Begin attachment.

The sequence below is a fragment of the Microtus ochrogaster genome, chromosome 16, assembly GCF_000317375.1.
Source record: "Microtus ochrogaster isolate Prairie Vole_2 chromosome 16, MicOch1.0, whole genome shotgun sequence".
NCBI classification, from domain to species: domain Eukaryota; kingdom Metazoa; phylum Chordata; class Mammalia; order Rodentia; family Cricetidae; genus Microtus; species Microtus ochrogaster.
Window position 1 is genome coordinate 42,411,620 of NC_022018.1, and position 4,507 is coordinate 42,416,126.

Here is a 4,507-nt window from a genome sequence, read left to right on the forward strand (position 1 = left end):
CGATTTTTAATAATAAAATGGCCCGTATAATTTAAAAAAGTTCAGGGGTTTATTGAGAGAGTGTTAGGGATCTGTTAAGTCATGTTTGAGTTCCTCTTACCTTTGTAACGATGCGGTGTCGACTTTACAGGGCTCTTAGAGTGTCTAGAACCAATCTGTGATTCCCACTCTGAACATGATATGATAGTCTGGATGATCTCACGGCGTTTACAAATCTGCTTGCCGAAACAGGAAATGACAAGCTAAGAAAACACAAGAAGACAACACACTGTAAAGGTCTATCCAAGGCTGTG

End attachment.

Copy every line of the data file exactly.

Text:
The sequence below is a fragment of the Microtus ochrogaster genome, chromosome 16, assembly GCF_000317375.1.
Source record: "Microtus ochrogaster isolate Prairie Vole_2 chromosome 16, MicOch1.0, whole genome shotgun sequence".
NCBI classification, from domain to species: domain Eukaryota; kingdom Metazoa; phylum Chordata; class Mammalia; order Rodentia; family Cricetidae; genus Microtus; species Microtus ochrogaster.
Window position 1 is genome coordinate 42,411,620 of NC_022018.1, and position 4,507 is coordinate 42,416,126.

Here is a 4,507-nt window from a genome sequence, read left to right on the forward strand (position 1 = left end):
CGATTTTTAATAATAAAATGGCCCGTATAATTTAAAAAAGTTCAGGGGTTTATTGAGAGAGTGTTAGGGATCTGTTAAGTCATGTTTGAGTTCCTCTTACCTTTGTAACGATGCGGTGTCGACTTTACAGGGCTCTTAGAGTGTCTAGAACCAATCTGTGATTCCCACTCTGAACATGATATGATAGTCTGGATGATCTCACGGCGTTTACAAATCTGCTTGCCGAAACAGGAAATGACAAGCTAAGAAAACACAAGAAGACAACACACTGTAAAGGTCTATCCAAGGCTGTG